Although the bar for winning an employee award should be high, it shouldn’t be unrealistically high or unfair toward certain workers or groups of workers. It should also be very clear what workers have to do to win the reward. Plus everyone should have an equal chance to win it. And when deciding on the selection process for the employee of the month, make sure your workers are also involved and not just top management.
The following aspects are also important:
- Make sure that everyone knows and agrees on how performance will be measured
- Set a target that is both reasonable and attainable while still setting the bar relatively high
- Draw up rules that are easy to verify and understand
- Ensure that your system is not completely inflexible in case unforeseen circumstances arise
- Be specific. General slogans such as ‘team spirit’ or ‘positive attitude’ might sound good, but are hard to quantify. If your goal, for example, is to improve teamwork, consider letting employees vote about the outcome. If you would like to improve productivity, set measurable goals such as a certain percentage increase in sales or production. And If you want to improve customer service, think, e.g., of introducing customer service cards or a customer voting system on your website.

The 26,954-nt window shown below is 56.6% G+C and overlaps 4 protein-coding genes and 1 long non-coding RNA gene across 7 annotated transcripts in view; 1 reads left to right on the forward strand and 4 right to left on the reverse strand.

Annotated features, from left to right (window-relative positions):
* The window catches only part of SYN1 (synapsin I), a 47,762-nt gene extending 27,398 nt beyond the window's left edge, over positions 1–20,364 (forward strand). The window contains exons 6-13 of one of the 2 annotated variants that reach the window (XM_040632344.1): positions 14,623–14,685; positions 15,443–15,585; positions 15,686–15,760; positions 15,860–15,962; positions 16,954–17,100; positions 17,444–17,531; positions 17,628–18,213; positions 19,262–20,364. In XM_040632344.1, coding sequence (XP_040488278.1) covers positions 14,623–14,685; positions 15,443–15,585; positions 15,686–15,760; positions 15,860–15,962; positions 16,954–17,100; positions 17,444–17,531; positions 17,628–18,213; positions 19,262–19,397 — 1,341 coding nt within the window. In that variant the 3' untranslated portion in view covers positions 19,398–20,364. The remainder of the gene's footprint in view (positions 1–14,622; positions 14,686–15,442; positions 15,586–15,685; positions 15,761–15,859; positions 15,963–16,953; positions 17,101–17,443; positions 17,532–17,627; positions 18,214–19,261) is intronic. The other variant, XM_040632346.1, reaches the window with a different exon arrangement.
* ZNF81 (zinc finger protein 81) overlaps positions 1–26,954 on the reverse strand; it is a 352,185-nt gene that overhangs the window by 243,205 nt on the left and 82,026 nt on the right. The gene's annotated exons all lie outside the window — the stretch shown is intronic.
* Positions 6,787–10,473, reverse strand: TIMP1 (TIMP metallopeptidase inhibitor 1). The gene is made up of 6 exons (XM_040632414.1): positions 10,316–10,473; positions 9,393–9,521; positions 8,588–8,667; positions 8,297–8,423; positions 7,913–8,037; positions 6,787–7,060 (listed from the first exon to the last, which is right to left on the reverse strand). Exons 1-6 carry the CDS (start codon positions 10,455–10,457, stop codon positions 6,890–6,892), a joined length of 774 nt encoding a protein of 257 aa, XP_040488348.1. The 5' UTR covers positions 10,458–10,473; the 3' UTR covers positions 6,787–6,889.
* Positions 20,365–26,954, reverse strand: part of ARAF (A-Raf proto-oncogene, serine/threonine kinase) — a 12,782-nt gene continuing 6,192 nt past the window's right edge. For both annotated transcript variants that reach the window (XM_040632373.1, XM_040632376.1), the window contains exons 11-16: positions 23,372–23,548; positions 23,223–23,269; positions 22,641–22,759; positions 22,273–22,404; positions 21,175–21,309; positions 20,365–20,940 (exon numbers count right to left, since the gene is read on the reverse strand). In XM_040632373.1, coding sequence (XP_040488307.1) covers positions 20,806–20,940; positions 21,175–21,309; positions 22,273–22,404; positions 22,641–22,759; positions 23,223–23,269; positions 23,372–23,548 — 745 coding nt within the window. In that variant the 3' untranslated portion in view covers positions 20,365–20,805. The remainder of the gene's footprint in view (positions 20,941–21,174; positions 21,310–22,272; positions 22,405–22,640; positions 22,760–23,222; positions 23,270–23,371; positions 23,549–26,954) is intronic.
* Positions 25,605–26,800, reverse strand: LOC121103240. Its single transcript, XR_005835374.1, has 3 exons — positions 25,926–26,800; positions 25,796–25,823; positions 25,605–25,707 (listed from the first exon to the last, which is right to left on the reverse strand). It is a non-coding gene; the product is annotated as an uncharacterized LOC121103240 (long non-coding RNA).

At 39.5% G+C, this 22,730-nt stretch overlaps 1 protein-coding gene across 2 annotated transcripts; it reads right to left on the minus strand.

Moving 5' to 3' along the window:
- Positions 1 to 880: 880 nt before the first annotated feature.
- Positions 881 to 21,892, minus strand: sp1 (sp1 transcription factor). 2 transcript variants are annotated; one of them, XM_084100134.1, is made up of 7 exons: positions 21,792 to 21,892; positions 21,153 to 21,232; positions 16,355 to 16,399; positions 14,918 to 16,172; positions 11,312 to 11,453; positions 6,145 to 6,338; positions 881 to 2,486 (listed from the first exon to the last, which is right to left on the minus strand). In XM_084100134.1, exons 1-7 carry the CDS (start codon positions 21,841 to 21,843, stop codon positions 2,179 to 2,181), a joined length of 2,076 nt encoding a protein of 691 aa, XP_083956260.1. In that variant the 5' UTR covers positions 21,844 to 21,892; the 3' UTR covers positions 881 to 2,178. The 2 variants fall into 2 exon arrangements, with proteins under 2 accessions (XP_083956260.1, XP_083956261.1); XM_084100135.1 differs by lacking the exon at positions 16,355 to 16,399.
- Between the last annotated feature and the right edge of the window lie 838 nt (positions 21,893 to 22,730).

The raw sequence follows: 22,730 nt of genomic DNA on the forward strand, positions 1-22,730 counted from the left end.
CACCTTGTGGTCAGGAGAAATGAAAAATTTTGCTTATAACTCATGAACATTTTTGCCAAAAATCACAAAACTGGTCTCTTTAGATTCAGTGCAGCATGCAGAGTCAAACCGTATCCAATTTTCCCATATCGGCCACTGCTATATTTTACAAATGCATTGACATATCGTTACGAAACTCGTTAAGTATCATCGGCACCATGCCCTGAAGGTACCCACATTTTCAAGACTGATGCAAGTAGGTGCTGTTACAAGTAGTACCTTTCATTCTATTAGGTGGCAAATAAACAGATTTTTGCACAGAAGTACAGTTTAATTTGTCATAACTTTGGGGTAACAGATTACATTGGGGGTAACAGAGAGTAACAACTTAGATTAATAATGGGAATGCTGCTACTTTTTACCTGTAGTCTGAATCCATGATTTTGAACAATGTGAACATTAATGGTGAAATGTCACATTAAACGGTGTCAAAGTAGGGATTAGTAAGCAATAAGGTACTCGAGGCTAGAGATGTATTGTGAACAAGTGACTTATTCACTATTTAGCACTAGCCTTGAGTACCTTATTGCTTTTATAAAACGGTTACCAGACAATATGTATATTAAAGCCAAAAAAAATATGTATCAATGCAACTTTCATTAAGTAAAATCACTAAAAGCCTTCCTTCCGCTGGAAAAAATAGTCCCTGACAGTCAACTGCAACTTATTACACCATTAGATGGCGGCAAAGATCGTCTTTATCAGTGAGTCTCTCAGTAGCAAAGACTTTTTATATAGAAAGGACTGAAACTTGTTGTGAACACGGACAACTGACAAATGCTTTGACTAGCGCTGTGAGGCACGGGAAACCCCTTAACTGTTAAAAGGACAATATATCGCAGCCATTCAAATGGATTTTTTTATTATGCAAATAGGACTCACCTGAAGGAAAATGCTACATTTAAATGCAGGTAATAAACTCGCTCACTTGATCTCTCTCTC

- Ask your workers to come up with employee of the month ideas.
Prizes should be meaningful
It’s no use giving the winner of your employee of the month contest an insignificant little prize that could be seen as an insult. The prize should preferably be handed over in public and both the winner and his colleagues should know precisely why it was awarded. A non-cash award such as an engraved cup or a recognition plaque for his or her office is often highly appreciated. Other possibilities include a desk accessory, gift card, reserved parking space, or one or more days off. If you have a company newspaper or monthly newsletter, make sure it features the winner and gives detailed background information about what he or she did to deserve the award.